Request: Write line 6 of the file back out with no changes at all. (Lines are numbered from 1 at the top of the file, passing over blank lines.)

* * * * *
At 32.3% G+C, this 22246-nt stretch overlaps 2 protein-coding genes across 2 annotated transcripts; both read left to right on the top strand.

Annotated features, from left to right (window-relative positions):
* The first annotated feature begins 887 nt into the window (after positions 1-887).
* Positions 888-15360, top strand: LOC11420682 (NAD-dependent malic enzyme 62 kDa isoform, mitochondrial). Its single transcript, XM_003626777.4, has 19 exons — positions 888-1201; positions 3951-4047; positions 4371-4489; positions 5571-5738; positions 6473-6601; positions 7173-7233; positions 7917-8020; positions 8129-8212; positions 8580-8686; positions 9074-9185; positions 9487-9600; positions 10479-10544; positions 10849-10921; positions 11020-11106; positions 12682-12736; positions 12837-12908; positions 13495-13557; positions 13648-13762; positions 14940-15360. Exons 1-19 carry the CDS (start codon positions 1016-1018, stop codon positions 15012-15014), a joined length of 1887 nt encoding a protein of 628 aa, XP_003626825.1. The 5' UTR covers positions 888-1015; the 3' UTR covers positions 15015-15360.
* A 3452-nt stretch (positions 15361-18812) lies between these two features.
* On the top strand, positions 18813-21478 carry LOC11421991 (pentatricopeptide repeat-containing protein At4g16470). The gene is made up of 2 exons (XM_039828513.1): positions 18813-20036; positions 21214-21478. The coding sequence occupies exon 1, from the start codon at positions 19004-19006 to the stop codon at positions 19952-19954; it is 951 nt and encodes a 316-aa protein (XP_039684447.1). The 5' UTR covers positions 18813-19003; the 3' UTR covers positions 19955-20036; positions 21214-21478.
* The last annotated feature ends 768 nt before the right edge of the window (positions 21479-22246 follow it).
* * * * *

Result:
* On the top strand, positions 18813-21478 carry LOC11421991 (pentatricopeptide repeat-containing protein At4g16470). The gene is made up of 2 exons (XM_039828513.1): positions 18813-20036; positions 21214-21478. The coding sequence occupies exon 1, from the start codon at positions 19004-19006 to the stop codon at positions 19952-19954; it is 951 nt and encodes a 316-aa protein (XP_039684447.1). The 5' UTR covers positions 18813-19003; the 3' UTR covers positions 19955-20036; positions 21214-21478.